When your child is sick, we are here to help. We offer same-day appointments to be sure that your child’s illness is addressed as quickly as possible. To schedule an appointment for your child, call (814) 266-8840 or request an appointment through the Patient Portal.
We also offer walk-in hours in the Richland location during week days from 5 pm – 8 pm, on Sundays from 10 am – 2 pm and on all holidays from 12 pm – 2 pm. During these times, you may just bring your sick child to the Richland office to be seen.
Below is some helpful information about common illnesses and injuries your child may experience. As always, if your child has had an emergency, call 911 or take your child to the emergency room immediately.
Ear pain is a symptom that often wakes children during the night. It can be accompanied by fever. You may give your child Tylenol or Motrin to help relieve fever or pain. A warm water bottle can be comforting if held against the painful ear. Be sure that the water bottle is not extremely hot, and make sure your child does not fall asleep with the water bottle left on the skin. This can cause serious burns. It is our policy to see your child the following morning if they are experiencing ear pain. However, in most cases, ear pain may improve after a few hours even without treatment.
Fever can be your friend. Fevers help our body to fight against viral and bacterial infections. However, it is very concerning if fever occurs in newborns or if the child is looking and acting extremely sick. If your child is less than 4 months of age and is experiencing a fever of 100.4 degrees or higher, they should be seen. Please call the office for an appointment or go directly to the emergency room if it is after office hours.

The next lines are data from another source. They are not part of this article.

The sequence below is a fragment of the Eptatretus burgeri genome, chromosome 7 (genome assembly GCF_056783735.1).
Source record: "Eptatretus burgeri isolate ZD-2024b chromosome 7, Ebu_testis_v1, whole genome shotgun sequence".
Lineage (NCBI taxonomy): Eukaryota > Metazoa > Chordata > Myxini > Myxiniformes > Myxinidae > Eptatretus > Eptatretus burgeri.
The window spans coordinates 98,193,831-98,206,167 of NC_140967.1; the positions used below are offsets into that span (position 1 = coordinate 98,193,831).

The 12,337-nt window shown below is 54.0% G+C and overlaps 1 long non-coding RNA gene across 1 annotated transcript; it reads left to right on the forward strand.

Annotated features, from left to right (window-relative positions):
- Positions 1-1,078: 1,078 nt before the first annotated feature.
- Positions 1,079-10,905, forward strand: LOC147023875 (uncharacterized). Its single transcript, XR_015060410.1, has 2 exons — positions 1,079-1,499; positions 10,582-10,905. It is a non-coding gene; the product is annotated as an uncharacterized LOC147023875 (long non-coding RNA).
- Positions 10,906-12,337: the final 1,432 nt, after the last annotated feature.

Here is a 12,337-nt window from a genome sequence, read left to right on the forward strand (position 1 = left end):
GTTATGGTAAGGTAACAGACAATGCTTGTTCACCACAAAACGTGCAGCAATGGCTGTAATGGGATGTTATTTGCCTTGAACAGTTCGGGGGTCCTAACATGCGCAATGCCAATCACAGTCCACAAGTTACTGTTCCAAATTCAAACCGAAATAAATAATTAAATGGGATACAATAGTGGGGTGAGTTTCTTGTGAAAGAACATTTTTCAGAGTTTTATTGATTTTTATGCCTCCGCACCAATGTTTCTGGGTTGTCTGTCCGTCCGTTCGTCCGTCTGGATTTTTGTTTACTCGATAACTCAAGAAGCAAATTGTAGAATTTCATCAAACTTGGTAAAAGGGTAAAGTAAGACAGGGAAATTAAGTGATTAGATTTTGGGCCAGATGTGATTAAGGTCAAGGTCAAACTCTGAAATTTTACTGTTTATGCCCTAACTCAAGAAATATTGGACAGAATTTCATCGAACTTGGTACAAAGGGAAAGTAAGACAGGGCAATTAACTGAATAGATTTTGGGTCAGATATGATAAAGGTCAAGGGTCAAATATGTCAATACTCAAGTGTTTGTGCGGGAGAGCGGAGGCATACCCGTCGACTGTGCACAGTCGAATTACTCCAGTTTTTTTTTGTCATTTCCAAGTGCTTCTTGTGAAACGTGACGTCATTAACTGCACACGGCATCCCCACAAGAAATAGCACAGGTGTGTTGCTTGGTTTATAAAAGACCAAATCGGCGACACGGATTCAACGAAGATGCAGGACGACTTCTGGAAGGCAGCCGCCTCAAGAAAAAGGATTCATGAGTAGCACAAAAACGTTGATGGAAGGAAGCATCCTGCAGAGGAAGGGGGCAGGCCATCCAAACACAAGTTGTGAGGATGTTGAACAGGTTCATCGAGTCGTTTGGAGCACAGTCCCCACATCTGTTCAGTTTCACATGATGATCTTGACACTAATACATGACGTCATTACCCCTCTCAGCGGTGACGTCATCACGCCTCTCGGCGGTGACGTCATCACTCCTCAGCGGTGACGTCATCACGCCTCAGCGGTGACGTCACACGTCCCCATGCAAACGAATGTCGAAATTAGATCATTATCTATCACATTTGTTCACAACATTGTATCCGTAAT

If your child is older, you may try to decrease the fever with Tylenol or Motrin. You may also give them a tepid bath, but you should never sponge bath them with rubbing alcohol.
If your child continues to experience fever, other symptoms, or is acting sick, you may call in to speak to a nurse or schedule an appointment.
Coughing is a normal reflex to clear the air passages. Coughing is also an indication of a common cold, a bacterial infection, or a more serious disorder. Usual treatment for cough can include cool air humidification, eliminating smoke exposure, or using a cough suppressant at night. Pediatric Care Specialists only recommends Robitussin DM as a nighttime cough suppressant.
If your child is experiencing a barky cough that resembles the bark of a dog or seal, then he/she most likely has croup. Croup is a viral infection that causes swelling around the vocal cords. Since it is a virus, an antibiotic is not required. You may give your child a warm, steamy shower to help break up any congestion and ease breathing within 15-20 minutes. However, the croupy cough will still exist. You may give as many steamy showers as you need to during the day or night if it helps the symptoms to improve. If steamy showers do not work, you may bundle up your child and take them into the cool, night air. Inhaling the cool, moist air can help to loosen the air passages and allow your child to breathe more easily. A cool mist vaporizer can also be used in the child’s room over night.
Take your child to the emergency room or call 911 if the following should occur:
- Your child seems to be struggling to take in a good breath.
- Your child appears extremely anxious, frightened, or looks blue in the face or around the lips.
- Your child is drooling and cannot swallow.
- Your child cannot speak.
- Your child’s chest sinks in when he/she tries to inhale.
- Your child makes a whistling or crowing sound when inhaling.